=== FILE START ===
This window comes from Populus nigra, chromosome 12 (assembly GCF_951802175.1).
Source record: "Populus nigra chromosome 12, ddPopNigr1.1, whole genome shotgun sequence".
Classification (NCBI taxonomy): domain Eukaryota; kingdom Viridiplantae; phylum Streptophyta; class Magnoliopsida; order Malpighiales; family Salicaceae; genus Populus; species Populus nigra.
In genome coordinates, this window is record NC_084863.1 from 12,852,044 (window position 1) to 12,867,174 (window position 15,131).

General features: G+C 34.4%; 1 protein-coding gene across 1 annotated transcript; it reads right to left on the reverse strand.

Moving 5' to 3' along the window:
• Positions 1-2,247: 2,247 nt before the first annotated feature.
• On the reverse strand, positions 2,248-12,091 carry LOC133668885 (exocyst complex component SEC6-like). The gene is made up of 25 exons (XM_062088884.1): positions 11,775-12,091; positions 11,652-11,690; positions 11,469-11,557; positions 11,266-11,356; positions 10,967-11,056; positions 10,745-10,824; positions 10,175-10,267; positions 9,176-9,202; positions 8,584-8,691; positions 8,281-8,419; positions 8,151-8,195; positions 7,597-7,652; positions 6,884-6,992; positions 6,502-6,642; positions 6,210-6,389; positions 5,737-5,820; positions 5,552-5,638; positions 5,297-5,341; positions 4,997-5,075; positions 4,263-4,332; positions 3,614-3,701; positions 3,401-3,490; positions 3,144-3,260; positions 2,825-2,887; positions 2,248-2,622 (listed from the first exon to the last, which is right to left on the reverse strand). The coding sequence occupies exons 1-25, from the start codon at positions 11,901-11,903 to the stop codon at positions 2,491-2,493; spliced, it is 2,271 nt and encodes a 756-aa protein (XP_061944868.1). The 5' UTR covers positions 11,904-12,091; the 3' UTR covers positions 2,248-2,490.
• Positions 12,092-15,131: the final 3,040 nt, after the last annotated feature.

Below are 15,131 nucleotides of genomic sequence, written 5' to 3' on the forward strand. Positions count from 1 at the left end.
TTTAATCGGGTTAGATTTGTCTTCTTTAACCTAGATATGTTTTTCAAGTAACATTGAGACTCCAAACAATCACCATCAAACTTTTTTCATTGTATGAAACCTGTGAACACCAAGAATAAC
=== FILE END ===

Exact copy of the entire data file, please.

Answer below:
This window comes from Populus nigra, chromosome 12 (assembly GCF_951802175.1).
Source record: "Populus nigra chromosome 12, ddPopNigr1.1, whole genome shotgun sequence".
Classification (NCBI taxonomy): domain Eukaryota; kingdom Viridiplantae; phylum Streptophyta; class Magnoliopsida; order Malpighiales; family Salicaceae; genus Populus; species Populus nigra.
In genome coordinates, this window is record NC_084863.1 from 12,852,044 (window position 1) to 12,867,174 (window position 15,131).

General features: G+C 34.4%; 1 protein-coding gene across 1 annotated transcript; it reads right to left on the reverse strand.

Moving 5' to 3' along the window:
• Positions 1-2,247: 2,247 nt before the first annotated feature.
• On the reverse strand, positions 2,248-12,091 carry LOC133668885 (exocyst complex component SEC6-like). The gene is made up of 25 exons (XM_062088884.1): positions 11,775-12,091; positions 11,652-11,690; positions 11,469-11,557; positions 11,266-11,356; positions 10,967-11,056; positions 10,745-10,824; positions 10,175-10,267; positions 9,176-9,202; positions 8,584-8,691; positions 8,281-8,419; positions 8,151-8,195; positions 7,597-7,652; positions 6,884-6,992; positions 6,502-6,642; positions 6,210-6,389; positions 5,737-5,820; positions 5,552-5,638; positions 5,297-5,341; positions 4,997-5,075; positions 4,263-4,332; positions 3,614-3,701; positions 3,401-3,490; positions 3,144-3,260; positions 2,825-2,887; positions 2,248-2,622 (listed from the first exon to the last, which is right to left on the reverse strand). The coding sequence occupies exons 1-25, from the start codon at positions 11,901-11,903 to the stop codon at positions 2,491-2,493; spliced, it is 2,271 nt and encodes a 756-aa protein (XP_061944868.1). The 5' UTR covers positions 11,904-12,091; the 3' UTR covers positions 2,248-2,490.
• Positions 12,092-15,131: the final 3,040 nt, after the last annotated feature.

Below are 15,131 nucleotides of genomic sequence, written 5' to 3' on the forward strand. Positions count from 1 at the left end.
TTTAATCGGGTTAGATTTGTCTTCTTTAACCTAGATATGTTTTTCAAGTAACATTGAGACTCCAAACAATCACCATCAAACTTTTTTCATTGTATGAAACCTGTGAACACCAAGAATAAC